The Crest of the Commonwealth of Australia Treasury Portfolio Ministers
Picture of Chris Bowen

Chris Bowen

Minister for Financial Services, Superannuation and Corporate Law

9 June 2009 - 14 September 2010

Transcript of 30/04/2010

Interview with Peter Mares

The National Interest, Radio National

Friday, 30 April 2010

SUBJECTS: Rudd Government's Future of Financial Advice reforms.

PETER MARES:

Minister, welcome to The National Interest.

CHRIS BOWEN:

Thanks, Peter. Nice to talk to you.

MARES:

Why ban commissions?

BOWEN:

Well, it's important that we get a lot more trust and confidence in the financial planning industry. It's been really dented over the last few years and I don't think people can have confidence at the moment that they were getting advice which was in their own best interest, and therefore that was important to try and get that transparency back.

The other reason is that a lot of people were paying for their advice through their retirement incomes and whittling down their retirement incomes in ways that they probably didn't even realise they were doing.

MARES:

What you're referring to there is, of course, what's called a 'trailing commission'. Many people probably don't even know what that is, even though they're probably paying one.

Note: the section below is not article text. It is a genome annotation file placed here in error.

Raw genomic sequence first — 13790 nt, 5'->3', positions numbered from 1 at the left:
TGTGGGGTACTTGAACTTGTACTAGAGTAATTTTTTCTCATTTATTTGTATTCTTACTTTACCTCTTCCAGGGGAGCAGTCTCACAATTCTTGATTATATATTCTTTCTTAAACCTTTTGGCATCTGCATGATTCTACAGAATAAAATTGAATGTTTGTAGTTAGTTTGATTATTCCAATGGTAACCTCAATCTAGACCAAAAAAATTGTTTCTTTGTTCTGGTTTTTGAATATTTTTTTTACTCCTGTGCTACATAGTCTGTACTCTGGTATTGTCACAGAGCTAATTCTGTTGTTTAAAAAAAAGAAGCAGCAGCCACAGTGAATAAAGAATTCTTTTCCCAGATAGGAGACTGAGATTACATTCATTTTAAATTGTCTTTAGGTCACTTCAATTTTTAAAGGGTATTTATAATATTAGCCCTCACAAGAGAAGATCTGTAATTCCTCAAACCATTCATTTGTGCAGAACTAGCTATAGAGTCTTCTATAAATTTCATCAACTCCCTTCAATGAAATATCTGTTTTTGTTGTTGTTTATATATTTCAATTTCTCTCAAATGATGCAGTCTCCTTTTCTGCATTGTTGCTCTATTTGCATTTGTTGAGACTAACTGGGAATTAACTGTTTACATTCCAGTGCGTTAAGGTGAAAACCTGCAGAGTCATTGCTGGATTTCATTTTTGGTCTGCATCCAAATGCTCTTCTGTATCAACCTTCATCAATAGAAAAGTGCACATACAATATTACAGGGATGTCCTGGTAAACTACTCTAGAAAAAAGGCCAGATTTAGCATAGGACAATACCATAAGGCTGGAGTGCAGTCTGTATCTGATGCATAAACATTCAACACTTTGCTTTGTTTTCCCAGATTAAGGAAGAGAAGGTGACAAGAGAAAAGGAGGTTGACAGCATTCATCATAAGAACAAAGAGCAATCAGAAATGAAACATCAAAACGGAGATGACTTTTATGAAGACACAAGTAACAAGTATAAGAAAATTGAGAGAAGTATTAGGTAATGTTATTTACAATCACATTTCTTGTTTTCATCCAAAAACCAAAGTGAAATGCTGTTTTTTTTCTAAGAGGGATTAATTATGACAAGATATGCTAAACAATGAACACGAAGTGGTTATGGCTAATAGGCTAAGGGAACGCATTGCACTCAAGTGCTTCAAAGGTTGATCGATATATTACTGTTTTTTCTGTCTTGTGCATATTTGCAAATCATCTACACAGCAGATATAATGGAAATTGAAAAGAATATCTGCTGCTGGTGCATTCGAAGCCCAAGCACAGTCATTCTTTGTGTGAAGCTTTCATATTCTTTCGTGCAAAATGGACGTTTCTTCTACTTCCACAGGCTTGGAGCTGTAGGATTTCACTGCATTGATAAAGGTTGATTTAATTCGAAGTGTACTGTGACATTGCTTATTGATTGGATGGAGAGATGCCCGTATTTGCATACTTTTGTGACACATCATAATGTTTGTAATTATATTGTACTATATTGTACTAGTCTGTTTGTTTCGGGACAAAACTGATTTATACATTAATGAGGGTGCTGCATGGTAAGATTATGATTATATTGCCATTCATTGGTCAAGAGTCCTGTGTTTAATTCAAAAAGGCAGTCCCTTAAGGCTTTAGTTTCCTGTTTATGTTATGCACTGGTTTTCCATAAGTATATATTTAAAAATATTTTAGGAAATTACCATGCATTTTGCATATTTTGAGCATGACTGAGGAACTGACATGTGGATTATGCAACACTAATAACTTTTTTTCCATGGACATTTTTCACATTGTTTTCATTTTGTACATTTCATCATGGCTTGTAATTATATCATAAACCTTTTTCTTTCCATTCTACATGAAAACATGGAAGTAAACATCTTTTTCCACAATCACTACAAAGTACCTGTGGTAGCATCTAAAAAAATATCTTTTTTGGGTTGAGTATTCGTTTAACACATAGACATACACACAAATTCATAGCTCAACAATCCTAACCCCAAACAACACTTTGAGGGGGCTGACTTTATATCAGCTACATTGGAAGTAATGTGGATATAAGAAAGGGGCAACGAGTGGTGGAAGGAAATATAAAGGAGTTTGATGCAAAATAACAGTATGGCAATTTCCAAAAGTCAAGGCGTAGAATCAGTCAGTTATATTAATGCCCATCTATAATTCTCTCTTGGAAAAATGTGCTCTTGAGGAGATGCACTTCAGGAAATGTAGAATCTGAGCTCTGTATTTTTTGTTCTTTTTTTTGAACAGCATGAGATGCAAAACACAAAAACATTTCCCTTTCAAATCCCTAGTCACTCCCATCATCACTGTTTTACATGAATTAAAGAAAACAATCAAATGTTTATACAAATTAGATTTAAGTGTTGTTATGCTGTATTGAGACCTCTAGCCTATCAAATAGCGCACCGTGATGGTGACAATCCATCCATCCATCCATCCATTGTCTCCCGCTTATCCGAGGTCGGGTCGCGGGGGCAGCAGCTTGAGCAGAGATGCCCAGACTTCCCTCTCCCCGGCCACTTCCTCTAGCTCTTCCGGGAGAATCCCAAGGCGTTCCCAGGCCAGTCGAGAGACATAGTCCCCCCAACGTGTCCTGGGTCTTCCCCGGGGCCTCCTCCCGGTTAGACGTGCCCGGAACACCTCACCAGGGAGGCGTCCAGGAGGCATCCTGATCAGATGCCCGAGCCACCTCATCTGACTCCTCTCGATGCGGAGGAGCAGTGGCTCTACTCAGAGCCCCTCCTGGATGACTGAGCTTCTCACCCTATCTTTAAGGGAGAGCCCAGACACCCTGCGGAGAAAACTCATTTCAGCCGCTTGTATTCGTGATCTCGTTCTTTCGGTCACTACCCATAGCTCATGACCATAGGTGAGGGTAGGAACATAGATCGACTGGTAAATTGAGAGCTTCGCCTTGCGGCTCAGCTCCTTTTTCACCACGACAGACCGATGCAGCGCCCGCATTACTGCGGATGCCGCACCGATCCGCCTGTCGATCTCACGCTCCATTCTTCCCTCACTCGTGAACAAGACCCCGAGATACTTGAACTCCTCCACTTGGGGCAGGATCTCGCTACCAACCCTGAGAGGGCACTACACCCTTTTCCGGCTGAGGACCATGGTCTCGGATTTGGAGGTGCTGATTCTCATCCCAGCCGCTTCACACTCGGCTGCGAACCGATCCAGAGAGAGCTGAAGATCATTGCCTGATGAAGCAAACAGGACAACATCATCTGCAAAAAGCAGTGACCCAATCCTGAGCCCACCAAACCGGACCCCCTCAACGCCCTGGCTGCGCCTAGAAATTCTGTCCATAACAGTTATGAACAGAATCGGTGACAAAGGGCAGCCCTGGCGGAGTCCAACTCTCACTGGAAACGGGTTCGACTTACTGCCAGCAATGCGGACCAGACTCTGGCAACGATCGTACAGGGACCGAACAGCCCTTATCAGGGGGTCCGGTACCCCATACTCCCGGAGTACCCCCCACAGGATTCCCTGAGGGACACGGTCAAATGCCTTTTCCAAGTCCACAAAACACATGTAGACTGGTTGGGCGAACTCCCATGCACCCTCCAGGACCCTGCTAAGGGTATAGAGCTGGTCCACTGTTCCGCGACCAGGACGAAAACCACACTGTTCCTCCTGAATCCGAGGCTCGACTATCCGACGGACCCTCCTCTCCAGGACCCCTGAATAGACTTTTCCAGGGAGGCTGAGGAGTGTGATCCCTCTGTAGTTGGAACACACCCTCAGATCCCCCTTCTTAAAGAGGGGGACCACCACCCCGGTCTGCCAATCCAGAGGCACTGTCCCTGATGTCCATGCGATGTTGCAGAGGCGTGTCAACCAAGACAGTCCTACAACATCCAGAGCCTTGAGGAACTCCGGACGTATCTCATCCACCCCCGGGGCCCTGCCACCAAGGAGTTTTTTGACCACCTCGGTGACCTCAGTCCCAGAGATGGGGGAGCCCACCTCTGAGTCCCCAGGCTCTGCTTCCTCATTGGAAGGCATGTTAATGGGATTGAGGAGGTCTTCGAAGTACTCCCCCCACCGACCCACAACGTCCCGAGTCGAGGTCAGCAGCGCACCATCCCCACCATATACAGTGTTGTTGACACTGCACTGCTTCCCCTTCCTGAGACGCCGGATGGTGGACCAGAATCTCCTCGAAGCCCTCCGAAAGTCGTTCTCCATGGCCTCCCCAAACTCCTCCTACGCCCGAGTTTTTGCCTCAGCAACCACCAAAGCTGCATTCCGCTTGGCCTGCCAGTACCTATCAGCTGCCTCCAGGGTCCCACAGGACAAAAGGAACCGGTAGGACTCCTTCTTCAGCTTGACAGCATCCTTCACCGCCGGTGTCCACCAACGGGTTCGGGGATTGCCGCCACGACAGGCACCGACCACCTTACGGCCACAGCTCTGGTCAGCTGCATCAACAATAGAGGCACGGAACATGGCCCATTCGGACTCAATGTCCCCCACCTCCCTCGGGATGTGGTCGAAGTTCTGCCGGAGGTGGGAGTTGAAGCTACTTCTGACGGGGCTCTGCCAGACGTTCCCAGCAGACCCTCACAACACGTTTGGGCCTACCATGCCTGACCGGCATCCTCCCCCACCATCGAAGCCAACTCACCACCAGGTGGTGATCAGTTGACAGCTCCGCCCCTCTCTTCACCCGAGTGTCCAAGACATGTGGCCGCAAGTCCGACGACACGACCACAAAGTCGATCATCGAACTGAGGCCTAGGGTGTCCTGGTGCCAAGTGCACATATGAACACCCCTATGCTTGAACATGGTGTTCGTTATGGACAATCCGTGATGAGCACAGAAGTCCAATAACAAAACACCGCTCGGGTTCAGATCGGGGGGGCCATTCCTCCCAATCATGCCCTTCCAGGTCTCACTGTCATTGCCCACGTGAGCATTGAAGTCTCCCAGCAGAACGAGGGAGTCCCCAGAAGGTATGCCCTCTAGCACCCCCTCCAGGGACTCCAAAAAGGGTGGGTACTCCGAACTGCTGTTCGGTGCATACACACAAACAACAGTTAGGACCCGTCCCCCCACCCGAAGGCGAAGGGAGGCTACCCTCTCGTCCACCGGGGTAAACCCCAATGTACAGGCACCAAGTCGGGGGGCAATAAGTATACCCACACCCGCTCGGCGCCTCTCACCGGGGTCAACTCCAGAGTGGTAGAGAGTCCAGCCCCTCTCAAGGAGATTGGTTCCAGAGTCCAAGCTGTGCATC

BOWEN:

Exactly, and that's a commission where if you get financial advice, you sign up and the financial adviser continues to receive payments out of your investment in effect, or certainly out of your fund provider for many, many years and you don't know about it.

MARES:

And you don't necessarily ever speak to that adviser again or ever get any fresh advice.

BOWEN:

That's right. That's right. So all these were areas in ripe need of reform. Recent collapses – Westpoint, Storm, et cetera – have, if you like, brought this more to public notice, pushed it up the agenda, but these issues have been around for a long, long time.

MARES:

But it's not just about those big collapses, though. Obviously, thousands of people did a lot of, they had savings in those big collapses, but it's also about the sense of trust, that if you go to a financial adviser you want to know that that adviser is thinking about your interests and not thinking about the commission that is going to be paid if you sign up for a certain product.

BOWEN:

I think that's a key point. We really want people getting financial advice – I think it's a good thing, it actually helps people plan their retirement incomes, maximise their retirement incomes – but it's got to be good advice and it's got to be designed to be in the best interest of the client. And I don't think we could say with any confidence that that's the case, and we need to have a very robust set of laws in place to ensure it's the case.